## How to apply shear load and moment on thin-walled cylinder FEM

## How to apply shear load and moment on thin-walled cylinder FEM

(OP)

How do I apply a shear load, V, and bending moment, M on a thin-walled cylindrical shell FEM to capture the correct bending stresses and shear stresses according to beam theory? According to beam theory, the bending stress is a function of sine, fb = M*Sin(theta)/(Pi*r^2*t) and the shear stress is a function of cosine, fv = V*Cos(theta)/(Pi*r*t) where theta is the angle above the neutral axis.

Thanks!

Thanks!

## RE: How to apply shear load and moment on thin-walled cylinder FEM

Cheers

Greg Locock

SIG:Please see FAQ731-376: Eng-Tips.com Forum Policies for tips on how to make the best use of Eng-Tips.

## RE: How to apply shear load and moment on thin-walled cylinder FEM

(hint, as a function of theta)

depending on your FEA code, there may be a built-in function.

i'll give you another hint for free, i think your expressions will not give you the answer you desire. think in terms of shear flow (it'll be easier to apply shear force to your model (rather than shear stress) ... derive the shear flow around the open end of the tube (i think your expression for shear stress is the vertical component of the shear stress, but i could be wrong ... on the face of it, it doesn't look right) ... the FEA should solve the moment stress based on the applied shear forces

## RE: How to apply shear load and moment on thin-walled cylinder FEM

Model that.

Cheers

Greg Locock

SIG:Please see FAQ731-376: Eng-Tips.com Forum Policies for tips on how to make the best use of Eng-Tips.

## RE: How to apply shear load and moment on thin-walled cylinder FEM

seriously, i'd suggest reading primers on FEA or the manual for your code (it should have good examples to show the features of the code and how to apply them).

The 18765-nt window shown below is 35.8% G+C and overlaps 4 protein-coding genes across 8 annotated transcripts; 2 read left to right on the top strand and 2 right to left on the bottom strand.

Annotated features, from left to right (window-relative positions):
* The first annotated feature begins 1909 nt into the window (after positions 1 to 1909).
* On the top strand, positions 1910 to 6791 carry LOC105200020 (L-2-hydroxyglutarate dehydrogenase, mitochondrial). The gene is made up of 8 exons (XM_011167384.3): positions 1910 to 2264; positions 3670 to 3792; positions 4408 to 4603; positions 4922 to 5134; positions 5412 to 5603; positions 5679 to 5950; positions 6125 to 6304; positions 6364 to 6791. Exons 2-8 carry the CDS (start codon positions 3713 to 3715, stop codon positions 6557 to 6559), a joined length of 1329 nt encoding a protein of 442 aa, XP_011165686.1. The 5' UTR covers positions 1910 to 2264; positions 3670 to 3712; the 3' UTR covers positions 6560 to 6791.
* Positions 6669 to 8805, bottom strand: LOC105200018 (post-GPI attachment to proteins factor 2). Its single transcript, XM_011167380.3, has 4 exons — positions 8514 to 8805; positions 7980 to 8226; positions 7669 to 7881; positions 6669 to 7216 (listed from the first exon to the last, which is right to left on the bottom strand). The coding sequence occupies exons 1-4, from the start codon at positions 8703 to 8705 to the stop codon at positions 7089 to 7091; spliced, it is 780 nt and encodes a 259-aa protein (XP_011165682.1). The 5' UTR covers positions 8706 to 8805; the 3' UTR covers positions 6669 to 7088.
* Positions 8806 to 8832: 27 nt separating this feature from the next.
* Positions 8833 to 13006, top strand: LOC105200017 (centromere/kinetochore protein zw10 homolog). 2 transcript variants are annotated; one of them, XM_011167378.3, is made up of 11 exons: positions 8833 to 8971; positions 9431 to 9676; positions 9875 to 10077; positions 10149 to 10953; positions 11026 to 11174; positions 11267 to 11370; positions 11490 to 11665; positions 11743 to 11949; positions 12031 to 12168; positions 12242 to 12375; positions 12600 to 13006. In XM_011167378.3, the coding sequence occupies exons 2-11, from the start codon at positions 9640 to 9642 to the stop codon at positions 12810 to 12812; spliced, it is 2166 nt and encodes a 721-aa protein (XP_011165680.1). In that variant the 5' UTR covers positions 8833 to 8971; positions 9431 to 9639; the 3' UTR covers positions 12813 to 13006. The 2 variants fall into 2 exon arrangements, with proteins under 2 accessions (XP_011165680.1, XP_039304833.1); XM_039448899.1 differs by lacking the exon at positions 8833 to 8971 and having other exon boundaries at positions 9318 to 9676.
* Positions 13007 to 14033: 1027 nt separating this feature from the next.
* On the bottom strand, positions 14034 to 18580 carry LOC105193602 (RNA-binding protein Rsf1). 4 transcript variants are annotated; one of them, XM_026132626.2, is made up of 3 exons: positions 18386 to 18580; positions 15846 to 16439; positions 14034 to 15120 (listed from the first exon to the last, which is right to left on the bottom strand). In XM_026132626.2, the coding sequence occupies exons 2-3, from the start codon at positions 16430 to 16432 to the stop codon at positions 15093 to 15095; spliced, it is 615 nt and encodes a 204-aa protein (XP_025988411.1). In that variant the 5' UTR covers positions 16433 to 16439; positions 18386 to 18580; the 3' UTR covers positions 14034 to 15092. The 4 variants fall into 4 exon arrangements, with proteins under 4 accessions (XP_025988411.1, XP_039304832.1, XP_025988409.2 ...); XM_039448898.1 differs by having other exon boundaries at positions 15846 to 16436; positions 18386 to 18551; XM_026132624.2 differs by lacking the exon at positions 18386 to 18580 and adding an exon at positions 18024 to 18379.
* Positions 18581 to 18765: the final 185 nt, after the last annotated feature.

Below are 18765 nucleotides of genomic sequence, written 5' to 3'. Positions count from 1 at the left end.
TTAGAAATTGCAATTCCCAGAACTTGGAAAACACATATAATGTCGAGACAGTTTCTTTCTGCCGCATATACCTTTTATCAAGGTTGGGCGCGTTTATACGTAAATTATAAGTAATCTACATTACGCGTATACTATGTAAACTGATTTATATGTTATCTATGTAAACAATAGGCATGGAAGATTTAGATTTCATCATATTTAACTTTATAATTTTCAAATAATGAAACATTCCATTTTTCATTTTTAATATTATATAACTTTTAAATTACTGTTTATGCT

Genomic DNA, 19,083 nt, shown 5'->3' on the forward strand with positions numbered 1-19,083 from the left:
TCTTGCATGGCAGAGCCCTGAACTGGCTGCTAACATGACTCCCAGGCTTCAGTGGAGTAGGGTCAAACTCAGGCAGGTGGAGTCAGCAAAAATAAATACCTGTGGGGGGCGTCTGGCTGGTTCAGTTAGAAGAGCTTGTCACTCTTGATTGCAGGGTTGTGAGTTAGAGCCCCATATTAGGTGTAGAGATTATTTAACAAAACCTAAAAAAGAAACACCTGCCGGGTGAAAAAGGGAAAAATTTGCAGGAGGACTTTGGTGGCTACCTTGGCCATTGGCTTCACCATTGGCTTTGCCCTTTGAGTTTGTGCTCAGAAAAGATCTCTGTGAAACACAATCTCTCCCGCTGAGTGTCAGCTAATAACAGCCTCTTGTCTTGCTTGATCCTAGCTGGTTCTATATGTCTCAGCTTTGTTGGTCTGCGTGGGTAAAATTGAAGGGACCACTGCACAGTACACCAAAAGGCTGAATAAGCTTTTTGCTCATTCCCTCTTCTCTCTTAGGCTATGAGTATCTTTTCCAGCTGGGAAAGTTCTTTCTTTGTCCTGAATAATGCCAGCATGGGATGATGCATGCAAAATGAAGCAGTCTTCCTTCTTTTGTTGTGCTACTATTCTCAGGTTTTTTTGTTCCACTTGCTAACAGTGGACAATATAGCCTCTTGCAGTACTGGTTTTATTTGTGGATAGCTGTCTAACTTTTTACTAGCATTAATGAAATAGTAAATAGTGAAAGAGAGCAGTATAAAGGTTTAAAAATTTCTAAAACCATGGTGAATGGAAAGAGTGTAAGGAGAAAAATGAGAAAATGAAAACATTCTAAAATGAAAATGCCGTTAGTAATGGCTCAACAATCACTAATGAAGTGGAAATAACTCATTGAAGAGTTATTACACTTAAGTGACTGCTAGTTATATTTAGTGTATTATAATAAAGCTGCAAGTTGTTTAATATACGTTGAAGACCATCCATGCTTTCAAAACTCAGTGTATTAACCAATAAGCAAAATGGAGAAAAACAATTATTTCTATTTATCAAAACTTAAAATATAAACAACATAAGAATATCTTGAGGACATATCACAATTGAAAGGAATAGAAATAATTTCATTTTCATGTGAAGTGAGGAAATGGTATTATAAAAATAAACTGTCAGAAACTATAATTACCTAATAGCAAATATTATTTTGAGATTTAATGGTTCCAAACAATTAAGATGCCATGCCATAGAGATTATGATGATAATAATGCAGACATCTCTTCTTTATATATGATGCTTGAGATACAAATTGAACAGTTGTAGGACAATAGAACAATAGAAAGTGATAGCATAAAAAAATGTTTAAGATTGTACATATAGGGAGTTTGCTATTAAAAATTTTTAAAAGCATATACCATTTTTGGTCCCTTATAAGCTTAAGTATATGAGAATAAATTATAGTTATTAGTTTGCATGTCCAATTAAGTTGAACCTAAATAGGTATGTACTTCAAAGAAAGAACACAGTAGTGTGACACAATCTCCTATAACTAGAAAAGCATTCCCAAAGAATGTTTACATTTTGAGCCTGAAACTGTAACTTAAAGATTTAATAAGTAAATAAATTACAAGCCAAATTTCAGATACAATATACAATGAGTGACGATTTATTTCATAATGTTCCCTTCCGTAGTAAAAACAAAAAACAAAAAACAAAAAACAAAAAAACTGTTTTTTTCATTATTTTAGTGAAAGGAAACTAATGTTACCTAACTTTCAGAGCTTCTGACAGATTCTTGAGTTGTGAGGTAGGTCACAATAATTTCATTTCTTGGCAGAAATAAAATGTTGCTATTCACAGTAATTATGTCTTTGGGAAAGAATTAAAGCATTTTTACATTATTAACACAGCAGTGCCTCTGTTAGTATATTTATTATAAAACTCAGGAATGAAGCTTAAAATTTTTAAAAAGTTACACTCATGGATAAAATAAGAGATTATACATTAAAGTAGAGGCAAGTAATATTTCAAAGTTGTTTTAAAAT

it may be a flash of the blindingly obvious, but you are modelling a tube (rather than a section of the tube) and you know that M = V*d (and this time (only, maybe) i'm not trying to be sarcastic).

## RE: How to apply shear load and moment on thin-walled cylinder FEM

Probably the best way is to apply rigid links to the free end of the nozzle as rb1957 says. and apply your loads to the central node that connects to the nodes onto the cylinder/nozzle. I guess you'd have to apply a counter moment to offset the moment you were applying from the shear load if that wasn't in the direction of the actual moment you require. The problem then is the distance you need to apply these rigid links and forces from the area of interest at the connection so they don't have a localised effect which wouldn't be seen in real life. The norm is to take six times the wavelength of the shell, or about 4.5 x sqrt(rt) for axisymmetric forces, so I'd double that for asymmetric loads applied to the cylinder.

corus

## RE: How to apply shear load and moment on thin-walled cylinder FEM

Therefore, I was looking for a good way to apply the shear load and moment to the cylinder such that I would get the correct bending stress due to the applied moment and shear stress due to the applied shear load.

## RE: How to apply shear load and moment on thin-walled cylinder FEM

Are you interested in the stresses near the point of application of the loads? If not then you can afford to be a bit crude. Otherwise you'll need to apply them element by element.

Cheers

Greg Locock

SIG:Please see FAQ731-376: Eng-Tips.com Forum Policies for tips on how to make the best use of Eng-Tips.

## RE: How to apply shear load and moment on thin-walled cylinder FEM

have you asked the help desk ... they usually are very helpful.

if you for another approach to apply the loads then calc the grid forces ... work from shear flow to distribute the shear forces and torque, work from areas (and 2nd MoI) to distribute axail force and moments (remember, plane sections remain plane).